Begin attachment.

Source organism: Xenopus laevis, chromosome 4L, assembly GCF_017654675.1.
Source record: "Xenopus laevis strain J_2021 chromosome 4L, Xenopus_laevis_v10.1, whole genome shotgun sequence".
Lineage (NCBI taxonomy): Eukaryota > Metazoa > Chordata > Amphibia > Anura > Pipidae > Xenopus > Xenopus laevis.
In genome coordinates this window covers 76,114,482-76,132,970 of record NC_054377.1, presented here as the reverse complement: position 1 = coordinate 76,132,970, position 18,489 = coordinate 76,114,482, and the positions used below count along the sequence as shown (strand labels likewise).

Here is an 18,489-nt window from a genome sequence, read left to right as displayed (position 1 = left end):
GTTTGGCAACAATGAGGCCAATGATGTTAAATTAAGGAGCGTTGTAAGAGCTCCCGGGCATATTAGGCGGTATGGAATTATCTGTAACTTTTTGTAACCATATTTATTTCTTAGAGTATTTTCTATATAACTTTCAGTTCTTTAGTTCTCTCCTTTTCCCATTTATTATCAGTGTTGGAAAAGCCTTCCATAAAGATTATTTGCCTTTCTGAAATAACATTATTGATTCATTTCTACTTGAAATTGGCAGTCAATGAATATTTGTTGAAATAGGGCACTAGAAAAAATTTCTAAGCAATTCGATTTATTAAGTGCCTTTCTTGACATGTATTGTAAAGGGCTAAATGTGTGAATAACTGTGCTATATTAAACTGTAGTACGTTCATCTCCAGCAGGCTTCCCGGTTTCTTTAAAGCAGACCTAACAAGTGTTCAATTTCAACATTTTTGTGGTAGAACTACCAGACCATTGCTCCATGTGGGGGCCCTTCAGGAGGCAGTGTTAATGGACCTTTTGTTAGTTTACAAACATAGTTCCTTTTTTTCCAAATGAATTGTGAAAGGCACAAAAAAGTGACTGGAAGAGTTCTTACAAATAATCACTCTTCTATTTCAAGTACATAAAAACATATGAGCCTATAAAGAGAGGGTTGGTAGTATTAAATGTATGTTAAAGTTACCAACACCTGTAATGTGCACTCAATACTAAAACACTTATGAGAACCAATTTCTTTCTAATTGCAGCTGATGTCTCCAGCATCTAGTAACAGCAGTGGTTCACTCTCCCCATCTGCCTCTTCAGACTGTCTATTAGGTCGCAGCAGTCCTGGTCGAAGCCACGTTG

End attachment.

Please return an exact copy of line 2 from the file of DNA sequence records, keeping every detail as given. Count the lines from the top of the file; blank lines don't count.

Source record: "Xenopus laevis strain J_2021 chromosome 4L, Xenopus_laevis_v10.1, whole genome shotgun sequence".